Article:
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This year, an early spike in cases of respiratory syncytial virus (RSV) is leading to higher rates of infection and hospitalization, which is especially concerning for families with young children or older adults. Understanding RSV and its symptoms can help ensure you seek treatment for yourself and your family at the first signs.
What is RSV, and why is it spreading now?
“RSV is a common, contagious respiratory virus that infects the lungs and airways,” said Haytham Hamwi, M.D., a Nemours pediatrician and pediatric hospitalist at Inspira Medical Center Mullica Hill. “Although most people recover from RSV in a week or two, it can be dangerous, especially for older adults and infants.” RSV usually spreads throughout the winter, from late December through early February. This year, however, it started circulating in the United States earlier.
RSV risk factors
“Children at highest risk for severe RSV or developing complications from RSV include infants six months and younger, premature infants and those with chronic lung or heart conditions,” said Dr. Hamwi. “Children with weakened immune systems and those with neuromuscular disorders are also at increased risk.” RSV can be dangerous for older folks as well. Adults who are 65 years and older, immunocompromised or have chronic heart or lung conditions may also face severe complications from RSV.
RSV usually results in a mild cold, but it can also lead to more severe illnesses, such as bronchiolitis, inflammation of the lung’s small airways, or pneumonia. Since RSV symptoms are similar to other upper respiratory infections, the only way to determine which virus is causing an infection is through a test.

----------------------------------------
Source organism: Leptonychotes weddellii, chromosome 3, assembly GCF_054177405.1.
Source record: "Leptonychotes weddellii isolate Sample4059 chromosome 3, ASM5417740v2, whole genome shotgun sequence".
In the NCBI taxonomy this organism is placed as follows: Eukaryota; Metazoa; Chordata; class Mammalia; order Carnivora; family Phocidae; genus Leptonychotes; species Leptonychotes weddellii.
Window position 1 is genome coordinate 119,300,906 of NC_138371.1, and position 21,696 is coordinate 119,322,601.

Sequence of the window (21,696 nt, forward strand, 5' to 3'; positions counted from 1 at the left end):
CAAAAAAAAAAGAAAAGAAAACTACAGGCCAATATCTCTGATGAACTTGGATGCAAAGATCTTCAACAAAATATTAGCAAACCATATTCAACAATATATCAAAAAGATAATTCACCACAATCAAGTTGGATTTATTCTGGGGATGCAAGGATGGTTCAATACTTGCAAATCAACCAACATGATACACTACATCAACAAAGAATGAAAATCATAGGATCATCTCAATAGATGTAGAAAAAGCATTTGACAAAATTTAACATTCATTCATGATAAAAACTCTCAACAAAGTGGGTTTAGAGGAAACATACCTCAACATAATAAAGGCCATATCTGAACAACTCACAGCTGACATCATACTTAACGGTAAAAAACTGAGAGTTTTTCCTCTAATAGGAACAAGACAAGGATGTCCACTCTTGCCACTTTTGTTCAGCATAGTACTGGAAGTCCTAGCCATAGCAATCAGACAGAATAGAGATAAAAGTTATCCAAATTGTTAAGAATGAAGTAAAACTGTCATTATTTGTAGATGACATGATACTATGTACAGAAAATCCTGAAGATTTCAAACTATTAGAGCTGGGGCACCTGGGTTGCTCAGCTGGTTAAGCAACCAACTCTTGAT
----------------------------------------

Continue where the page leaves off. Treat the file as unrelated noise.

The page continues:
Symptoms of RSV usually appear within 4 to 6 days of being infected and include the following:
- Congestion and runny nose
- Decreased appetite
- Muscle aches
In infants younger than 6 months old, RSV symptoms may be less noticeable. They may include irritability, decreased activity or loss of appetite. In severe cases, your child may experience difficulty breathing. If your child has abnormal breathing or an extreme loss of appetite, seek medical care immediately.
Keeping your family healthy
If you’re in regular contact with a young child or older adult at increased risk for RSV, you can help keep them safe by taking the following steps:
- Wash your hands often with soap and water for at least 20 seconds or use hand sanitizer
- Keep your hands away from your face to avoid spreading germs
- Use your elbow or a tissue to cover your mouth when coughing or sneezing, and wash your hands afterward
- Avoid close contact with people who have cold-like symptoms
- Disinfect frequently-touched household and electronic surfaces such as doorknobs, light switches and cell phones
- Stay home if you are sick to rest and avoid spreading your illness to others
Inspira offers emergency pediatric care at Inspira Medical Centers Mullica Hill and Vineland. Click here for more information on Pediatric Care.
Inspira Health is a high reliability organization (HRO), which means safety is the top priority for patients and staff. To make an appointment, call 1-800-INSPIRA.